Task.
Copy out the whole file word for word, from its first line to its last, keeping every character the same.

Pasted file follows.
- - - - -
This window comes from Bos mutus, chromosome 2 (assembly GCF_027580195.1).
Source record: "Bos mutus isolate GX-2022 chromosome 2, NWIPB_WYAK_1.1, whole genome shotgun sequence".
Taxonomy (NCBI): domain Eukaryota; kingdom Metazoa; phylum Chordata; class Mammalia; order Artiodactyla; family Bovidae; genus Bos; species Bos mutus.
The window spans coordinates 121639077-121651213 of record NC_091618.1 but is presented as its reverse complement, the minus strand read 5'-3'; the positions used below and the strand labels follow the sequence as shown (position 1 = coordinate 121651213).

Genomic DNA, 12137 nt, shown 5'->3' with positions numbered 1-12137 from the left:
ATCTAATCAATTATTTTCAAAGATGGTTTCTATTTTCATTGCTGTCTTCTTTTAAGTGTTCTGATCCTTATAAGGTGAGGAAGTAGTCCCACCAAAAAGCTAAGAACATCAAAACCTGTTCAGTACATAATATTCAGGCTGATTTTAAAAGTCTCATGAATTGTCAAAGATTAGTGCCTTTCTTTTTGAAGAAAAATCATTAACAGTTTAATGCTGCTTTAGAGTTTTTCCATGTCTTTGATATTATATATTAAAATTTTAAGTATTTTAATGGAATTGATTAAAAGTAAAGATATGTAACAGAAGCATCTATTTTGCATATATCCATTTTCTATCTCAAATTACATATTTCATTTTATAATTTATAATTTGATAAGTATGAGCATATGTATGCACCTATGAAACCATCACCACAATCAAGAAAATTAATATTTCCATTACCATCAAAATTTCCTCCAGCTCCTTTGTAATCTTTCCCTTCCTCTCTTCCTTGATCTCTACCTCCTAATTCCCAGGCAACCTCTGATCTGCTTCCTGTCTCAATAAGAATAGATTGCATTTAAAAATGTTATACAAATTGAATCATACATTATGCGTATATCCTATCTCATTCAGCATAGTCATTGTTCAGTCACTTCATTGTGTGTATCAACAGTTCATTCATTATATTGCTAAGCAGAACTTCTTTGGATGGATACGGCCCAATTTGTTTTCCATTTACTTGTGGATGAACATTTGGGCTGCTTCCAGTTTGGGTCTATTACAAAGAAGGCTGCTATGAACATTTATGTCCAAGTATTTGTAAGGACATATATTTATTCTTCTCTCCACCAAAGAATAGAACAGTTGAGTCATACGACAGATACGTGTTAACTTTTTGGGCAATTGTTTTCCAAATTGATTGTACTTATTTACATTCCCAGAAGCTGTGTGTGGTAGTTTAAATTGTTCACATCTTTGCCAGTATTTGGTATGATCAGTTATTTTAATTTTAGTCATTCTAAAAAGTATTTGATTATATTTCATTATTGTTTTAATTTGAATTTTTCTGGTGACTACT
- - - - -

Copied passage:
This window comes from Bos mutus, chromosome 2 (assembly GCF_027580195.1).
Source record: "Bos mutus isolate GX-2022 chromosome 2, NWIPB_WYAK_1.1, whole genome shotgun sequence".
Taxonomy (NCBI): domain Eukaryota; kingdom Metazoa; phylum Chordata; class Mammalia; order Artiodactyla; family Bovidae; genus Bos; species Bos mutus.
The window spans coordinates 121639077-121651213 of record NC_091618.1 but is presented as its reverse complement, the minus strand read 5'-3'; the positions used below and the strand labels follow the sequence as shown (position 1 = coordinate 121651213).

Genomic DNA, 12137 nt, shown 5'->3' with positions numbered 1-12137 from the left:
ATCTAATCAATTATTTTCAAAGATGGTTTCTATTTTCATTGCTGTCTTCTTTTAAGTGTTCTGATCCTTATAAGGTGAGGAAGTAGTCCCACCAAAAAGCTAAGAACATCAAAACCTGTTCAGTACATAATATTCAGGCTGATTTTAAAAGTCTCATGAATTGTCAAAGATTAGTGCCTTTCTTTTTGAAGAAAAATCATTAACAGTTTAATGCTGCTTTAGAGTTTTTCCATGTCTTTGATATTATATATTAAAATTTTAAGTATTTTAATGGAATTGATTAAAAGTAAAGATATGTAACAGAAGCATCTATTTTGCATATATCCATTTTCTATCTCAAATTACATATTTCATTTTATAATTTATAATTTGATAAGTATGAGCATATGTATGCACCTATGAAACCATCACCACAATCAAGAAAATTAATATTTCCATTACCATCAAAATTTCCTCCAGCTCCTTTGTAATCTTTCCCTTCCTCTCTTCCTTGATCTCTACCTCCTAATTCCCAGGCAACCTCTGATCTGCTTCCTGTCTCAATAAGAATAGATTGCATTTAAAAATGTTATACAAATTGAATCATACATTATGCGTATATCCTATCTCATTCAGCATAGTCATTGTTCAGTCACTTCATTGTGTGTATCAACAGTTCATTCATTATATTGCTAAGCAGAACTTCTTTGGATGGATACGGCCCAATTTGTTTTCCATTTACTTGTGGATGAACATTTGGGCTGCTTCCAGTTTGGGTCTATTACAAAGAAGGCTGCTATGAACATTTATGTCCAAGTATTTGTAAGGACATATATTTATTCTTCTCTCCACCAAAGAATAGAACAGTTGAGTCATACGACAGATACGTGTTAACTTTTTGGGCAATTGTTTTCCAAATTGATTGTACTTATTTACATTCCCAGAAGCTGTGTGTGGTAGTTTAAATTGTTCACATCTTTGCCAGTATTTGGTATGATCAGTTATTTTAATTTTAGTCATTCTAAAAAGTATTTGATTATATTTCATTATTGTTTTAATTTGAATTTTTCTGGTGACTACT